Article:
Harry Smith Centennial

Presented on 35mm

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Film nos. 1–5, 7, 10 (Early Abstractions)

Early Abstractions comprises six films that vary in length from 2 to 5 1/2 minutes. The works were produced over a seven-year period from 1946 to 1952. As Jonas Mekas has said, “You can watch them for pure color enjoyment; you can watch them for motion—Harry Smith’s films never stop moving; or you can watch them for hidden symbolic meanings, alchemic signs. There are more levels in Harry Smith’s work than in any other film animator I know.” Inspired by Native American cultures, jazz, the Kabbalah, and surrealism, Smith assembled his own cinematic universe of shape, color, light, and time. Early Abstractions reveals the whimsical, mystical side of experimental animation.

To create No: 2 Message From the Sun, a film that Smith said “takes places either inside the sun or in Zurich, Switzerland,” the artist applied round, removable stickers to the filmstock, painted the film, and then coated the surface with Vaseline. When the stickers were removed, the circles remained in outline and another layer of paint was applied. As the film is projected, the circle’s rhythmic patterns seem to travel and grow in intensity through the layering and merging of colors. (Harry Smith, USA, 1946-52, 23 min.) Restored by Anthology Film Archives and The Film Foundation with funding provided by the Hobson/Lucas Family Foundation.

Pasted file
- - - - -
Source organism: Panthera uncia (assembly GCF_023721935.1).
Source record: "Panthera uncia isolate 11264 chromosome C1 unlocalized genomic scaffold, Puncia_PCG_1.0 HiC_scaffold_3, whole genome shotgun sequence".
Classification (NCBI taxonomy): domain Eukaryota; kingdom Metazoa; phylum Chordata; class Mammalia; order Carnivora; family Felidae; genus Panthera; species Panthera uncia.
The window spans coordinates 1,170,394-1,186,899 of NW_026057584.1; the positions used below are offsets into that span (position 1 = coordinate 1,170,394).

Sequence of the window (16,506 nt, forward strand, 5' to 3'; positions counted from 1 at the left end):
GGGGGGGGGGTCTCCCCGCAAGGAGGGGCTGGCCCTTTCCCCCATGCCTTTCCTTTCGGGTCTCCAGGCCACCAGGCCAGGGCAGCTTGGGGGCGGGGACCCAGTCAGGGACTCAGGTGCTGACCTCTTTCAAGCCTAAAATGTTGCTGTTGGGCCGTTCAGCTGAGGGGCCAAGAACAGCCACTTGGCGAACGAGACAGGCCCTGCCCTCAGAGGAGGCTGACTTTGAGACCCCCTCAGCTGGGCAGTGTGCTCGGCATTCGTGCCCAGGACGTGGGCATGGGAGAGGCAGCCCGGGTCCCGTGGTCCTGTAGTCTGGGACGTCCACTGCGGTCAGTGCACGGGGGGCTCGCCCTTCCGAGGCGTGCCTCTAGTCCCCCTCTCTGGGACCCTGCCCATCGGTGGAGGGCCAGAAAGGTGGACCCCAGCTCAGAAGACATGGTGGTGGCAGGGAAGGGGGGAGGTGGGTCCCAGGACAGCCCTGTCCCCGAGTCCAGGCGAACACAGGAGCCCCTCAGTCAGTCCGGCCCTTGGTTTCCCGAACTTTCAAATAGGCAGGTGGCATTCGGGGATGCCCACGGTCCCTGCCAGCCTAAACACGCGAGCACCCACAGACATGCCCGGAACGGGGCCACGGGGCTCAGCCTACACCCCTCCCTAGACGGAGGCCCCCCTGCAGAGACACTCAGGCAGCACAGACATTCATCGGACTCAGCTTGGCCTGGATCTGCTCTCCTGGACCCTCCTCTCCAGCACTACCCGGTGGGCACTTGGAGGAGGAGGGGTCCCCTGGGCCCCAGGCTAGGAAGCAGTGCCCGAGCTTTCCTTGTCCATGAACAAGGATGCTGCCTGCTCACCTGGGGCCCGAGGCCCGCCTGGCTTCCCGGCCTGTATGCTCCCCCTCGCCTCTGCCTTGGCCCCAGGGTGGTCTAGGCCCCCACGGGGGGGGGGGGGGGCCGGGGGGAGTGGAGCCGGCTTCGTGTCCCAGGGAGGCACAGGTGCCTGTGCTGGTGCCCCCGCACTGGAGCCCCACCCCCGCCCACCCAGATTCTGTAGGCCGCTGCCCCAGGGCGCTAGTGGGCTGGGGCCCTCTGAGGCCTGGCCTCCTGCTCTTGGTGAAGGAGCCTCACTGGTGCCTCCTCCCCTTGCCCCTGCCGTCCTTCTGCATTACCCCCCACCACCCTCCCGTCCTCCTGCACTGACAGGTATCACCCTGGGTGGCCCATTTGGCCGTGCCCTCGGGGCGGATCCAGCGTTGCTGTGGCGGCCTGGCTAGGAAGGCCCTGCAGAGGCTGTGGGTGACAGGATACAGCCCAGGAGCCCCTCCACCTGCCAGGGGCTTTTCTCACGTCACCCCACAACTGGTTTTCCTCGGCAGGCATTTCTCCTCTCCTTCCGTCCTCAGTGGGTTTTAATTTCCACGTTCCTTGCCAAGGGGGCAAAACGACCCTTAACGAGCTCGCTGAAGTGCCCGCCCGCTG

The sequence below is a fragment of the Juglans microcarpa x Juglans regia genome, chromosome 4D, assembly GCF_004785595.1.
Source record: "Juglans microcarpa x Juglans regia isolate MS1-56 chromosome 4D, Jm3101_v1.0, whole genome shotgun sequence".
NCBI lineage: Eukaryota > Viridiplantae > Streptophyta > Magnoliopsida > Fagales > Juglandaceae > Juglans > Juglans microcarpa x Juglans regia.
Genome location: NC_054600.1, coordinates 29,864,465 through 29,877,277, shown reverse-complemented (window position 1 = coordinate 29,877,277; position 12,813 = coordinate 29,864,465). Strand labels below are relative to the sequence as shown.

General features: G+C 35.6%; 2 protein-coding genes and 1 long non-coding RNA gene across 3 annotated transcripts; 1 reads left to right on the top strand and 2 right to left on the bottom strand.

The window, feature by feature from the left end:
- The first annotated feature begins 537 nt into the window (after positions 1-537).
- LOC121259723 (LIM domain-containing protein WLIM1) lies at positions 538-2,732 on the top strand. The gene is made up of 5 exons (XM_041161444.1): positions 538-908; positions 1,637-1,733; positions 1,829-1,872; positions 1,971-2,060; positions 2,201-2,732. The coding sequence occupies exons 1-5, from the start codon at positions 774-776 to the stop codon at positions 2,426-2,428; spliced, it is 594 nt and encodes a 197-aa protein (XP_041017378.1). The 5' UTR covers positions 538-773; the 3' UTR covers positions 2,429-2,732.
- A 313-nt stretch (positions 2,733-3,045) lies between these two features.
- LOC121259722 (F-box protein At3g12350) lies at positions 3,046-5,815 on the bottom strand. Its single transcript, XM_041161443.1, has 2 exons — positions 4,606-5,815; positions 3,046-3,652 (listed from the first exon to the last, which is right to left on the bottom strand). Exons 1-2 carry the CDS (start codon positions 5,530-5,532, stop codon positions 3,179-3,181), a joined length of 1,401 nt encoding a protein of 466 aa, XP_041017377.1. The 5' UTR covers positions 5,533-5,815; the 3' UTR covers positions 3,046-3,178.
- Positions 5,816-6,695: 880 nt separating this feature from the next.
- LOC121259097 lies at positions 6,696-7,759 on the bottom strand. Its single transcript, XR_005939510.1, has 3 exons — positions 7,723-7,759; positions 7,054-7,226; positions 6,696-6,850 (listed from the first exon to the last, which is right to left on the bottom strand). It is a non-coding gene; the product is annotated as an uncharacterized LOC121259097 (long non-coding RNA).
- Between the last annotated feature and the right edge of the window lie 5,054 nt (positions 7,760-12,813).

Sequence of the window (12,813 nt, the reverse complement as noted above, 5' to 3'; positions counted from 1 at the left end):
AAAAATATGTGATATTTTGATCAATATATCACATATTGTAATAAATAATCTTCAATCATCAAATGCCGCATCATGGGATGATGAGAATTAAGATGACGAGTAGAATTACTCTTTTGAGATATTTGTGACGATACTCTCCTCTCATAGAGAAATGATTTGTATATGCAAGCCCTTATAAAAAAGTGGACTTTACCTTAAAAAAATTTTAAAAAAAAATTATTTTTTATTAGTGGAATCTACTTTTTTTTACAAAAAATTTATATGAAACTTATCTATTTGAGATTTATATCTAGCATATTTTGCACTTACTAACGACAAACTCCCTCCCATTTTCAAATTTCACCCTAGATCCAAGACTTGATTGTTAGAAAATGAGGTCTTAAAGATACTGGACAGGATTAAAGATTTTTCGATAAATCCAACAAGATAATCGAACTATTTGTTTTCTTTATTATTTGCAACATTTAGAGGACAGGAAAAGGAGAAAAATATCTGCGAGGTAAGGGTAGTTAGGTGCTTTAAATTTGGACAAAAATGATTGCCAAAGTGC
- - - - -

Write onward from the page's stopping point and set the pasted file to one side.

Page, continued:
Followed by:

Film no. 14 (Late Superimpositions)

“Superimposed photographs of Mr. Fleischman’s butcher shop in New York and the Kiowa around Anadarko, Oklahoma–with cognate material. The trip is dark at the beginning and end, light in the middle, and is structured 122333221. I honor it the most of my films, otherwise a not very popular one before 1972. If the exciter lamp blows, play Bert Brecht’s Mahogany.” – HS (Harry Smith, USA, 1964, 31 min.) Restored by Anthology Film Archives and The Film Foundation with funding provided by the Hobson/Lucas Family Foundation.

Introduced by John Szwed, author of the new book Cosmic Scholar: The Life and Times of Harry Smith

John Szwed is an anthropologist, musician, and writer who has taught African American studies, film studies, music, anthropology, folklore, and performance studies at New York University, the University of Pennsylvania, Yale University, and Columbia University, where he was director of the Center for Jazz Studies from 2009 to 2014. His books include Space Is the Place: The Lives and Times of Sun Ra (1997), So What: The Life of Miles Davis (2002), Alan Lomax: The Man Who Recorded the World (2010), Billie Holiday: The Musician and the Myth (2015) and Cosmic Scholar: The Life and Times of Harry Smith (2023). Szwed is an adjunct senior research scholar at Columbia University.